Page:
Hotel occupancy rates can be indicative of success, but they must be viewed in context, alongside other key metrics such as Market Penetration Index (MPI), which offers a way to compare your hotel occupancy with that of your competitors within your market. For example, you may think that having an occupancy rate of 70% is great, but if your MPI is less than 100, that would mean that your property has captured less than its fair share of occupancy or “piece of the pie” in your market.
If you’re not capturing your fair share of the market, it may indicate that changes to your revenue strategy could improve your hotel occupancy rate, or, if you are capturing significantly more business than your competitors, there may be capacity to increase your prices. In short, your hotel occupancy rate is one of several KPI’s you should monitor to understand your current revenue performance and your future potential.
In this article, I outline why your hotel occupancy rate is important, how to calculate it, tips to improve it and the key mistake to avoid at all costs!
Why Is Hotel Occupancy Rate Important?
Occupancy is a key metric, expressed as a percentage, that involves identifying the number of rooms sold and total number of rooms available. It is a KPI often used to measure hotel performance and should be tracked regularly on a daily, weekly, monthly and annual basis. Occupancy rates help you assess how well your property is performing in comparison to the past, in real-time and provide an indication of how well you are likely to perform in the future.
I recommend comparing your hotel occupancy rate with your competitors within your market on the same basis – this will help you put your results in to context and may provide clues as to how much your advertising and marketing activities, or local events, affect your occupancy levels. It may also indicate that it’s worthwhile to make adjustments to your pricing, running a special offer or even streamlining staff.
A high occupancy rate (i.e. 85% +) and more guests in-house creates great potential for higher revenues from your amenities/facilities (i.e. golf courses, restaurants and spas) and an increased opportunity to spread brand awareness and build loyalty. Occupancy rates can also influence and shape decisions made by hotel owners regarding capital expenditure, employee bonuses and salaries, maintenance and renovations too.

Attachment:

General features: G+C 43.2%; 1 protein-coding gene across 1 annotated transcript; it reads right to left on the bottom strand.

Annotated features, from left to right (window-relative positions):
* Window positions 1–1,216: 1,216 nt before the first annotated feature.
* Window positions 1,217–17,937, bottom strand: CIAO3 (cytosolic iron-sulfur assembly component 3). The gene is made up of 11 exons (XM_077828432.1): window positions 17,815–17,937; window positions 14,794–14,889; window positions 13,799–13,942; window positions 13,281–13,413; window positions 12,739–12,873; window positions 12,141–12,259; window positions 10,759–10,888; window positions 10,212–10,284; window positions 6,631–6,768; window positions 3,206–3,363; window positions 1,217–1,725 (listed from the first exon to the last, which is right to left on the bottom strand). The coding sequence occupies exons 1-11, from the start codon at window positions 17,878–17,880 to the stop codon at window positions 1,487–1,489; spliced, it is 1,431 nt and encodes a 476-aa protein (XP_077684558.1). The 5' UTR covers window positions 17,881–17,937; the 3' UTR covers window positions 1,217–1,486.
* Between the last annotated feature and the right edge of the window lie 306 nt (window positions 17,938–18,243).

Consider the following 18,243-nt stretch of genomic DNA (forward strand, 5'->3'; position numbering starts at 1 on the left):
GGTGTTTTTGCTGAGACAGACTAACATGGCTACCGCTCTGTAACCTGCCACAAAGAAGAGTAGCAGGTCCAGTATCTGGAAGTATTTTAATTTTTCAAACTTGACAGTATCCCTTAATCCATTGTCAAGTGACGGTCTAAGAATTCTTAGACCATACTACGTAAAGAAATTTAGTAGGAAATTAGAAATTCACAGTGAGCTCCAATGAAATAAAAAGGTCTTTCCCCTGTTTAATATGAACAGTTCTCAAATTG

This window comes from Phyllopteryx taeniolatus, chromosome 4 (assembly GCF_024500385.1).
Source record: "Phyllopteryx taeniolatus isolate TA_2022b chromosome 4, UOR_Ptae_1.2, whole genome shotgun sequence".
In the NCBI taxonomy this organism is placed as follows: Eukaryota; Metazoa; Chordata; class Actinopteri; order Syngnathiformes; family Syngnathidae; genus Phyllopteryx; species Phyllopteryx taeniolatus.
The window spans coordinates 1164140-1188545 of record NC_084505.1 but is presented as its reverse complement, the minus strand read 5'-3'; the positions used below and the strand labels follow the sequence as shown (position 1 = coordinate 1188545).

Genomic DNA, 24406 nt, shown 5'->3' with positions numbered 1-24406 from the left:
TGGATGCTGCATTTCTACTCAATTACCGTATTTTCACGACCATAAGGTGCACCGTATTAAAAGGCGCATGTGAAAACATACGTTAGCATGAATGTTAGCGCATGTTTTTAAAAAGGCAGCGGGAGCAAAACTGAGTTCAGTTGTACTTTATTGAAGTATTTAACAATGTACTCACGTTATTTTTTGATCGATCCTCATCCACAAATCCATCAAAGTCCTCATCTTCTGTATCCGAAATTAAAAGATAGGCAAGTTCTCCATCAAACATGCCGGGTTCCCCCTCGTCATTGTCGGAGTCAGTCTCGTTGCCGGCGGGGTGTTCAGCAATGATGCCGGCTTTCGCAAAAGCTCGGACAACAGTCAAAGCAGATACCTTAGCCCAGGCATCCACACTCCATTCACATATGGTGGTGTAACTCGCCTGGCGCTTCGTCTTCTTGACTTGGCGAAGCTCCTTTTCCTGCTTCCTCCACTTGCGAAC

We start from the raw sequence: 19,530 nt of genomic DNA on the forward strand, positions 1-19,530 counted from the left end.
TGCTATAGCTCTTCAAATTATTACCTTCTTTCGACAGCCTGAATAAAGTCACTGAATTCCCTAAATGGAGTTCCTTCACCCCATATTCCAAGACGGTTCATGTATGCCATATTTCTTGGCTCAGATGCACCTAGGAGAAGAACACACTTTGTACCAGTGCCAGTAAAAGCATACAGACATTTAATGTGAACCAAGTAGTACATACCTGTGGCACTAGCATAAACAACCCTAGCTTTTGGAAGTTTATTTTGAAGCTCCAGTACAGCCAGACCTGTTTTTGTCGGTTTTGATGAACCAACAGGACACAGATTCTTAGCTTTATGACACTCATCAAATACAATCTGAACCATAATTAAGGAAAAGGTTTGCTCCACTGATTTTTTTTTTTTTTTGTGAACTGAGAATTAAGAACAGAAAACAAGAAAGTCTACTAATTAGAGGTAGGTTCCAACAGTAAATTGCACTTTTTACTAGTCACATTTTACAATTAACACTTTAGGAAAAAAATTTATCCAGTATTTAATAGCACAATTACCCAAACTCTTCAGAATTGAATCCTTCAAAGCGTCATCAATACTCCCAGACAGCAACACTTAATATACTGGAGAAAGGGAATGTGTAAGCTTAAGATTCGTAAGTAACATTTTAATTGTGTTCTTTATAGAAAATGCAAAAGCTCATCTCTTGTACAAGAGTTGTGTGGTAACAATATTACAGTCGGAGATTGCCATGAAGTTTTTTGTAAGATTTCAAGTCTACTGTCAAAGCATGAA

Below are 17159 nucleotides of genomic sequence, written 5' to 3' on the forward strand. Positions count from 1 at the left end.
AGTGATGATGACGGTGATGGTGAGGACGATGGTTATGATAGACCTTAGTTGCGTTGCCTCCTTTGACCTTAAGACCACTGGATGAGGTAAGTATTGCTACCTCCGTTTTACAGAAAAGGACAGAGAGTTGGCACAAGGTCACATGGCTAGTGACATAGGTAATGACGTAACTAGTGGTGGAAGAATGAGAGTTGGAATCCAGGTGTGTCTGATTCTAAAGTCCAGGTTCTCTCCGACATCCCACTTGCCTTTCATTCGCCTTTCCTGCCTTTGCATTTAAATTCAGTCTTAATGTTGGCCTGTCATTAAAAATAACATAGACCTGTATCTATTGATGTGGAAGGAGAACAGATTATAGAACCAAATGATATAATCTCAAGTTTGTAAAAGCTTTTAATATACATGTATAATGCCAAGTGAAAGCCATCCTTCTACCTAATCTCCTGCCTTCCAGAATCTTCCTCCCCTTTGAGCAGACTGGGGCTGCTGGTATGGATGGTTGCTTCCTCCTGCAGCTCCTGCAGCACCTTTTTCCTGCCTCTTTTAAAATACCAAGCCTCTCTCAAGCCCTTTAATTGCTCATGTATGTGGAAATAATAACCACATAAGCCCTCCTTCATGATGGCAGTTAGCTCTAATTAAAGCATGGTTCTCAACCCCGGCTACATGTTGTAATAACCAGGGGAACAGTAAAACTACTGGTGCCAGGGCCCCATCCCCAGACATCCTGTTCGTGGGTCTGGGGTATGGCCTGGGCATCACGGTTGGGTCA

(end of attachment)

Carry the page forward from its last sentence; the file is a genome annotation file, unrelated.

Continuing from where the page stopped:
How To Calculate Your Hotel Occupancy Rate
You can calculate your hotel occupancy rate by dividing the number of rooms sold, by the number of rooms available, be it for a given day(s), week(s), month(s) and/or year(s).
Occupancy = Rooms Sold / Rooms Available = (%)
For example, if your hotel has 60 bedrooms available each day and you sold 51 of them on a particular day, your occupancy rate for that day would be 85%
So: 51 (Rooms Sold) / 60 (Rooms Available) = 85%
It is essential to know what your hotel occupancy rate is every day – so that when you begin to create a revenue strategy, it will serve to maximise your overall performance and help you reach your goals. If you’re not already, start noting your occupancy rate every day and share it with your team!
7 Tips To Improve Hotel Occupancy Rates
There are several ways in which you could attempt to improve your hotel occupancy rate, below I’m sharing 7 of my top tips which are the most effective and reliable:
1. Conduct A Competitor Analysis
Identifying appropriate competitors is a crucial element of revenue management and is necessary so that you can find where your hotel is positioned within the market. Build and research a competitive set that is accurately aligned with your property based upon their amenities, brand, location, product, review scores and star rating. A thorough competitor analysis will help you understand the price-value relationship in the eyes of customers and give you confidence to adapt your pricing strategy accordingly.
2. Manage Your Online Reputation
Your online reputation includes awards, local press, reviews, search results and social media posts and they play a major role in helping your prospective guests deciding where to stay. A positive reputation also enables you to charge higher prices! You no doubt endeavour to provide a faultless guest experience so ensure that you ask guests to write a review as part of your online reputation management. By responding to all reviews, irrespective of their sentiment, in a personalised, timely manner, you will also enhance your reputation online and improve your chances of increasing your hotel occupancy rate.
3. Increase Value With Customisable & Personalised Packages